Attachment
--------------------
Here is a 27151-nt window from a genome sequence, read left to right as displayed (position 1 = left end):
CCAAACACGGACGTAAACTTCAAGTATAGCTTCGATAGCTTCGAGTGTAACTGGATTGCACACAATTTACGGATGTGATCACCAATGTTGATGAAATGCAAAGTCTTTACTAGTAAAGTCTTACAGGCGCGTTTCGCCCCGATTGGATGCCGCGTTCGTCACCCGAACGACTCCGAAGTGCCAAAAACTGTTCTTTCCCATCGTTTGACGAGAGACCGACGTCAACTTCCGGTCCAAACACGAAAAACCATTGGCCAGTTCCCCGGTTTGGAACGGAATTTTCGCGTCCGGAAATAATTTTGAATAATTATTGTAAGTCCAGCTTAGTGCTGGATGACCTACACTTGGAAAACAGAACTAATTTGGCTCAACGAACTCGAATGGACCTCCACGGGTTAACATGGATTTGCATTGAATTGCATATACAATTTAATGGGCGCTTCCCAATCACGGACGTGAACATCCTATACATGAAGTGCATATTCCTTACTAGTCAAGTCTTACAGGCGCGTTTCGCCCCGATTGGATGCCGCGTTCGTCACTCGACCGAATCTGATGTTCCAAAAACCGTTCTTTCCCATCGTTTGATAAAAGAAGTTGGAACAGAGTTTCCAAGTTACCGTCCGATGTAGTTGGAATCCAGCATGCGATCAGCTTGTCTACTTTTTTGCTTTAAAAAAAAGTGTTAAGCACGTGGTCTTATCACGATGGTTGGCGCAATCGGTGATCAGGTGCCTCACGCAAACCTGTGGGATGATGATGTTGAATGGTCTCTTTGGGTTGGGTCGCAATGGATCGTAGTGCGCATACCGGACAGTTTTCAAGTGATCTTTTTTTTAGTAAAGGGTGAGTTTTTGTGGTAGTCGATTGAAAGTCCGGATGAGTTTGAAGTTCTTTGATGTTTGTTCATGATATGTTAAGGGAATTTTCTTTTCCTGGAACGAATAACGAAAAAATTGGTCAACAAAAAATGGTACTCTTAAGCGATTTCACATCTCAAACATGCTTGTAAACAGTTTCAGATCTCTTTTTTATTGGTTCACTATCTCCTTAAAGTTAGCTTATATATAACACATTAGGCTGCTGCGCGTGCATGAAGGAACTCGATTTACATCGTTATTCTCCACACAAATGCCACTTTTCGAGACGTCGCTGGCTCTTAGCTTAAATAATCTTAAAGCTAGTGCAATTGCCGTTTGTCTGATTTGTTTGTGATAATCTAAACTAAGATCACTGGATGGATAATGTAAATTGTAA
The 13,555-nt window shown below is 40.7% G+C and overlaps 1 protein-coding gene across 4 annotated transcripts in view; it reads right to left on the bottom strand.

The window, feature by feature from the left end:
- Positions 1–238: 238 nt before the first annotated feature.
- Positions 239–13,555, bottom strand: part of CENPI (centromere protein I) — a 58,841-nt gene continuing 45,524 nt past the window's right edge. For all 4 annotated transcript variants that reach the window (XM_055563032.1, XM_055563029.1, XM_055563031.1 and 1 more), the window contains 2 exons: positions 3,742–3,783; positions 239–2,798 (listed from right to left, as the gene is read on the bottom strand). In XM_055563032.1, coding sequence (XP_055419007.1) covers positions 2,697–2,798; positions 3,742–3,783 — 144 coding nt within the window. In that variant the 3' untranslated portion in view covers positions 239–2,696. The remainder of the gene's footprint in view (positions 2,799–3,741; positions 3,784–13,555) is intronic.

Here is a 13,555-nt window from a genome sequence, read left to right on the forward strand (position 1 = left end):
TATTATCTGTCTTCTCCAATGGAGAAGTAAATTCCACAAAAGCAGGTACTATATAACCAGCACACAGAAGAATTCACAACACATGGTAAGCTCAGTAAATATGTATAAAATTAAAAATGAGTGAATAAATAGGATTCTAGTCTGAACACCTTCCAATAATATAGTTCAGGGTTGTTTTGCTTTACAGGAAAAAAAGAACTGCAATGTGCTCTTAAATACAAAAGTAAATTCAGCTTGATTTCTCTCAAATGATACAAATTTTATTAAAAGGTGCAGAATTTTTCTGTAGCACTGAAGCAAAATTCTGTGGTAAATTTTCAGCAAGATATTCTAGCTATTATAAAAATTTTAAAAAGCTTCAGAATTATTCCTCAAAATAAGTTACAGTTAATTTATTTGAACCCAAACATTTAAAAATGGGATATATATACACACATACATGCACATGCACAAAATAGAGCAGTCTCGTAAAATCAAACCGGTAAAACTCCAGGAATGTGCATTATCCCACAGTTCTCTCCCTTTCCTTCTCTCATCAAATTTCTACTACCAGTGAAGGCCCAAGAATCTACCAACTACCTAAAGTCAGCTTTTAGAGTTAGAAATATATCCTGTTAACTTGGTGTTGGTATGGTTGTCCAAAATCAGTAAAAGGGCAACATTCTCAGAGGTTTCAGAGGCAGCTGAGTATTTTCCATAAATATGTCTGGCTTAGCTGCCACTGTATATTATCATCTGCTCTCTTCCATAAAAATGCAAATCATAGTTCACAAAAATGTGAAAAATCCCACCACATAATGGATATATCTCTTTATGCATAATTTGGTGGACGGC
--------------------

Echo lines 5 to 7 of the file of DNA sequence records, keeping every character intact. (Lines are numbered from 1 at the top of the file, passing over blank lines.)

- Positions 1–238: 238 nt before the first annotated feature.
- Positions 239–13,555, bottom strand: part of CENPI (centromere protein I) — a 58,841-nt gene continuing 45,524 nt past the window's right edge. For all 4 annotated transcript variants that reach the window (XM_055563032.1, XM_055563029.1, XM_055563031.1 and 1 more), the window contains 2 exons: positions 3,742–3,783; positions 239–2,798 (listed from right to left, as the gene is read on the bottom strand). In XM_055563032.1, coding sequence (XP_055419007.1) covers positions 2,697–2,798; positions 3,742–3,783 — 144 coding nt within the window. In that variant the 3' untranslated portion in view covers positions 239–2,696. The remainder of the gene's footprint in view (positions 2,799–3,741; positions 3,784–13,555) is intronic.

Here is a 13,555-nt window from a genome sequence, read left to right on the forward strand (position 1 = left end):